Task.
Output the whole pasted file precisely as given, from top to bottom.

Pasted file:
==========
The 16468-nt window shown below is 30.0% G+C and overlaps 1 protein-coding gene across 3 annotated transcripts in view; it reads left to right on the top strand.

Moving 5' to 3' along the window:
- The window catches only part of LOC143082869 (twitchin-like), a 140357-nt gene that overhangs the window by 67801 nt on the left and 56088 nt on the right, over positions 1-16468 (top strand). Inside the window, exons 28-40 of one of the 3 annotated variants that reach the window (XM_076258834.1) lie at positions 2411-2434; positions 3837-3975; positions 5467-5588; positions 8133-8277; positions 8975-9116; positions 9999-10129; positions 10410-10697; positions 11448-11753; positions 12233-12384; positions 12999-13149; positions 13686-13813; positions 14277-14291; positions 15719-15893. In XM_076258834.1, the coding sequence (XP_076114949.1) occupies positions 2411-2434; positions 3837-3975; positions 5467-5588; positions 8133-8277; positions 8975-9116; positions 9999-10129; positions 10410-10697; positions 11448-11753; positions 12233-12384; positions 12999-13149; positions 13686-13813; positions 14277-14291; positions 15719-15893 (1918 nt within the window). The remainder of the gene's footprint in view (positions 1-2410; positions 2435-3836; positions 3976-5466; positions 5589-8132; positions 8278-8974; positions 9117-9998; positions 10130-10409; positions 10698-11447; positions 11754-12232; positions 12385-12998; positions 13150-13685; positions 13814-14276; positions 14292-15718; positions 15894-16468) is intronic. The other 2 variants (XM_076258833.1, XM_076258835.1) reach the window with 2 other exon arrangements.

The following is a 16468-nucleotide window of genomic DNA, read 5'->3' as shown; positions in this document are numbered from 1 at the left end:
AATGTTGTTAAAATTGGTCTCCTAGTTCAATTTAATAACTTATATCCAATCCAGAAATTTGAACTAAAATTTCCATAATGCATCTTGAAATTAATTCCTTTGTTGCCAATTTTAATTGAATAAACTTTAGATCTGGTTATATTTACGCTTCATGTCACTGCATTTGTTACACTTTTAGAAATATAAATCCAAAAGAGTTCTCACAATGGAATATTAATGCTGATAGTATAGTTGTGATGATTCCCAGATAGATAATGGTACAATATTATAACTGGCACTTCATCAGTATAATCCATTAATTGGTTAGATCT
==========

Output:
The 16468-nt window shown below is 30.0% G+C and overlaps 1 protein-coding gene across 3 annotated transcripts in view; it reads left to right on the top strand.

Moving 5' to 3' along the window:
- The window catches only part of LOC143082869 (twitchin-like), a 140357-nt gene that overhangs the window by 67801 nt on the left and 56088 nt on the right, over positions 1-16468 (top strand). Inside the window, exons 28-40 of one of the 3 annotated variants that reach the window (XM_076258834.1) lie at positions 2411-2434; positions 3837-3975; positions 5467-5588; positions 8133-8277; positions 8975-9116; positions 9999-10129; positions 10410-10697; positions 11448-11753; positions 12233-12384; positions 12999-13149; positions 13686-13813; positions 14277-14291; positions 15719-15893. In XM_076258834.1, the coding sequence (XP_076114949.1) occupies positions 2411-2434; positions 3837-3975; positions 5467-5588; positions 8133-8277; positions 8975-9116; positions 9999-10129; positions 10410-10697; positions 11448-11753; positions 12233-12384; positions 12999-13149; positions 13686-13813; positions 14277-14291; positions 15719-15893 (1918 nt within the window). The remainder of the gene's footprint in view (positions 1-2410; positions 2435-3836; positions 3976-5466; positions 5589-8132; positions 8278-8974; positions 9117-9998; positions 10130-10409; positions 10698-11447; positions 11754-12232; positions 12385-12998; positions 13150-13685; positions 13814-14276; positions 14292-15718; positions 15894-16468) is intronic. The other 2 variants (XM_076258833.1, XM_076258835.1) reach the window with 2 other exon arrangements.

The following is a 16468-nucleotide window of genomic DNA, read 5'->3' as shown; positions in this document are numbered from 1 at the left end:
AATGTTGTTAAAATTGGTCTCCTAGTTCAATTTAATAACTTATATCCAATCCAGAAATTTGAACTAAAATTTCCATAATGCATCTTGAAATTAATTCCTTTGTTGCCAATTTTAATTGAATAAACTTTAGATCTGGTTATATTTACGCTTCATGTCACTGCATTTGTTACACTTTTAGAAATATAAATCCAAAAGAGTTCTCACAATGGAATATTAATGCTGATAGTATAGTTGTGATGATTCCCAGATAGATAATGGTACAATATTATAACTGGCACTTCATCAGTATAATCCATTAATTGGTTAGATCT